Following In Bruges was always going to be a tough gig for Martin McDonagh but Seven Psychopaths owes a lot to the success of its predecessor.
Had In Bruges failed to make an impact would we have seen the likes of Christopher Walken, Woody Harrelson and Sam Rockwell alongside the return of Colin Farrell?
Throwing the psycopath genre up in the air McDonagh has produced a highly entertaining black crime comedy that twists and turns throughout but with just the right amount of humour thrown in to dazzle the suspense at just the right moment.
Colin Farrell plays troubled screenwriter Marty, nursing a perpetual hangover induced by bourbon and his disapproving girlfriend. Struggling to string together his idea for a screenplay, titled the eponymous Seven Psycopaths, Marty wallows in his own, yet denied, state of “suicidal self-loathing”. Spurred on by his dog thieving friend Billy, played by Sam Rockwell, Marty becomes entangled in a comedy of psychopathic stories starting with a Shih Tzu and ending with a Rabbit.
In fact, there aren’t many films, if any, that use a Shih Tzu as the catalyst of ensuing carnage. Billy’s theft of Charlie Costello’s (introducing Woody Harrelson as Psychopath No. 3) beloved dog Bonny sets in motion Marty’s ‘Seven Psychopaths’ screenplay as each psychopath is introduced in turn.
#1. The Jack of Diamonds – #2. The Quaker – #3. Charlie Costello – #4. The Vietnamese Guy – #5. Maggie – #6. Zaccharia – #7. ???
When Marty is discussing his screenplay with Billy and Hans on their way out into the desert to escape the prying eyes of Costello’s hunt for Bonny Marty reveals his plan for the story. Upon revealing that this won’t be your ordinary psychopath story churned out by Hollywood because half way through the movie there won’t be any build-up to a final shootout, instead a quiet, and peaceful talk under the stars. Naturally the neurotic Billy Bickle disapproves of Marty’s pansy take on the psychopath genre. Lo and behold McDonagh does just this, sends the three protaganists out for a wee chat. Secluded in hiding from Costello, booze, and distractions the three men, Marty, Billy, and Hans set about completing the screenplay.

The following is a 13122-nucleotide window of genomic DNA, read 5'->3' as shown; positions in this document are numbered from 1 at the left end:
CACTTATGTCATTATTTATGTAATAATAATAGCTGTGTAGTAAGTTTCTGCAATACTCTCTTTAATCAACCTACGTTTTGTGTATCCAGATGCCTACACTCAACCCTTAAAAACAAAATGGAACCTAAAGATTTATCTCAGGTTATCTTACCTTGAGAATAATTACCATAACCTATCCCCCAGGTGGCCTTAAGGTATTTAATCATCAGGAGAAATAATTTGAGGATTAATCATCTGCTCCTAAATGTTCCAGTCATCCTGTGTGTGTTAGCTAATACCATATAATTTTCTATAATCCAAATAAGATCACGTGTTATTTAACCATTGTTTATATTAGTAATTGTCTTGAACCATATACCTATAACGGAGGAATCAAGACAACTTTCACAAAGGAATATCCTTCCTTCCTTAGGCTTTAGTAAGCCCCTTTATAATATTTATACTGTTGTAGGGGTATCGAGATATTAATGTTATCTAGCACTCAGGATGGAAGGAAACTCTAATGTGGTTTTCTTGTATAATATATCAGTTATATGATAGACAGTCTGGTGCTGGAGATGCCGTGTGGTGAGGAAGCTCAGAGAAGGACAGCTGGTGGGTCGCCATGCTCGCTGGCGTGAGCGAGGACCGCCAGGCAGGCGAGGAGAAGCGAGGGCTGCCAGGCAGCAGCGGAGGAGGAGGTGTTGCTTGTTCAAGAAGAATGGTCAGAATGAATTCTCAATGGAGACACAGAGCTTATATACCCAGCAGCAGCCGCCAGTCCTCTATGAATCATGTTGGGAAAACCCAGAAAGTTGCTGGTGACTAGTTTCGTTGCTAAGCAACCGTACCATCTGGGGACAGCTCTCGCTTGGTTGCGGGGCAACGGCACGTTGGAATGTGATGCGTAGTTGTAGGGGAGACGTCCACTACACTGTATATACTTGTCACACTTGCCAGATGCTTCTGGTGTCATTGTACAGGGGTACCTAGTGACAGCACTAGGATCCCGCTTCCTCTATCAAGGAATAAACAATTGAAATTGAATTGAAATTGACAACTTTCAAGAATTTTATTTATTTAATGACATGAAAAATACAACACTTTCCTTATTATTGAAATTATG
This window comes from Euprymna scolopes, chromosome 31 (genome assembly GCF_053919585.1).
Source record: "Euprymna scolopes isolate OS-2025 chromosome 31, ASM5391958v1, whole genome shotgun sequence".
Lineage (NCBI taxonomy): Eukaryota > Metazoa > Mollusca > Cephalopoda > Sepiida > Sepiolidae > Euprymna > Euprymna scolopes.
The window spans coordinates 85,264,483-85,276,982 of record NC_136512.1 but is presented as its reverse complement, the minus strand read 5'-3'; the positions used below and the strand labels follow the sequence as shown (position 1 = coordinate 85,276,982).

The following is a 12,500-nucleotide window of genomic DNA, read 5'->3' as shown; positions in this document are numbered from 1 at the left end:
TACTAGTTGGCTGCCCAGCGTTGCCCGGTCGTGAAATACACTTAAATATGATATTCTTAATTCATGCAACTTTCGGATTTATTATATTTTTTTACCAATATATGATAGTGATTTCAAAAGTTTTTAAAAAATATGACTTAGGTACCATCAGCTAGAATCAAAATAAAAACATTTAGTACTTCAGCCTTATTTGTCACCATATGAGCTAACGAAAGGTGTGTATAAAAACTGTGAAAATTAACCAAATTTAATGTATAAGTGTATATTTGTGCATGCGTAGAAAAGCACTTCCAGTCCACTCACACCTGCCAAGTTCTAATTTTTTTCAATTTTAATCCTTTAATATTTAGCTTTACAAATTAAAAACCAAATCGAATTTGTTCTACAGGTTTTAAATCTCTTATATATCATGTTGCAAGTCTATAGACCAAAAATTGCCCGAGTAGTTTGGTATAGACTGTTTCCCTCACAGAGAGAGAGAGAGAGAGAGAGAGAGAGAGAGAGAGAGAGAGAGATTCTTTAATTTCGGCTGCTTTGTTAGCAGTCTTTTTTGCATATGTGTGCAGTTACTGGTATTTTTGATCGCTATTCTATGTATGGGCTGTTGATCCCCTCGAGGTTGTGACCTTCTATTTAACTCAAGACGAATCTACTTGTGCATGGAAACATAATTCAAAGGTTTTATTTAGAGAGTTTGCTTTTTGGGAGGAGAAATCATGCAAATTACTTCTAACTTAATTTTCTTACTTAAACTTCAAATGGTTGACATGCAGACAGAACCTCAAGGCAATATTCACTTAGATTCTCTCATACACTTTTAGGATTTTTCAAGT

As the stories of the ‘Seven Psychopaths’ are drawn together in a satisfying bow a top the timebomb of fate the viewer is treated to a comedy of human emotion and self-realisation. Delivering on the expectation left in the wake of In Bruges McDonagh has produced seven more intriguing, at times, hyperviolent characters to feast our eyes on. Interspersed with flashbacks and violent tales we begin to see how Marty’s screenplay will take shape on the big screen.
The scene that I was sold on concerns a conversation between Hans and Marty. “Friends don’t let their friends die Hans.” – “Psychopathic friends do. You’re the one thought psychopaths were so interesting, but they’re kinda tiresome after a while, don’t you think?” Offering a sobering opinion on not just psychopaths but the entire psychopath genre McDonagh challenges how psychopaths are portrayed on the silver screen often taking defined conventions and sending them packing across the lonely desert with nothing but their genre defined limitations for company.
Following In Bruges Martin McDonagh has done a great job in developing his psychopath roster whilst ironically setting himself apart from the genre with Seven Psychopaths. In the hands of Tarantino Seven Psychopaths would have turned out distinctively different, but that’s what makes McDonagh’s achievement so intriguing. Although not a touch on In Bruges, Seven Psychopaths is Brilliant in its delivery and originality and promises great things for McDonagh to come, especially if he can summon such an impressive cast once again.
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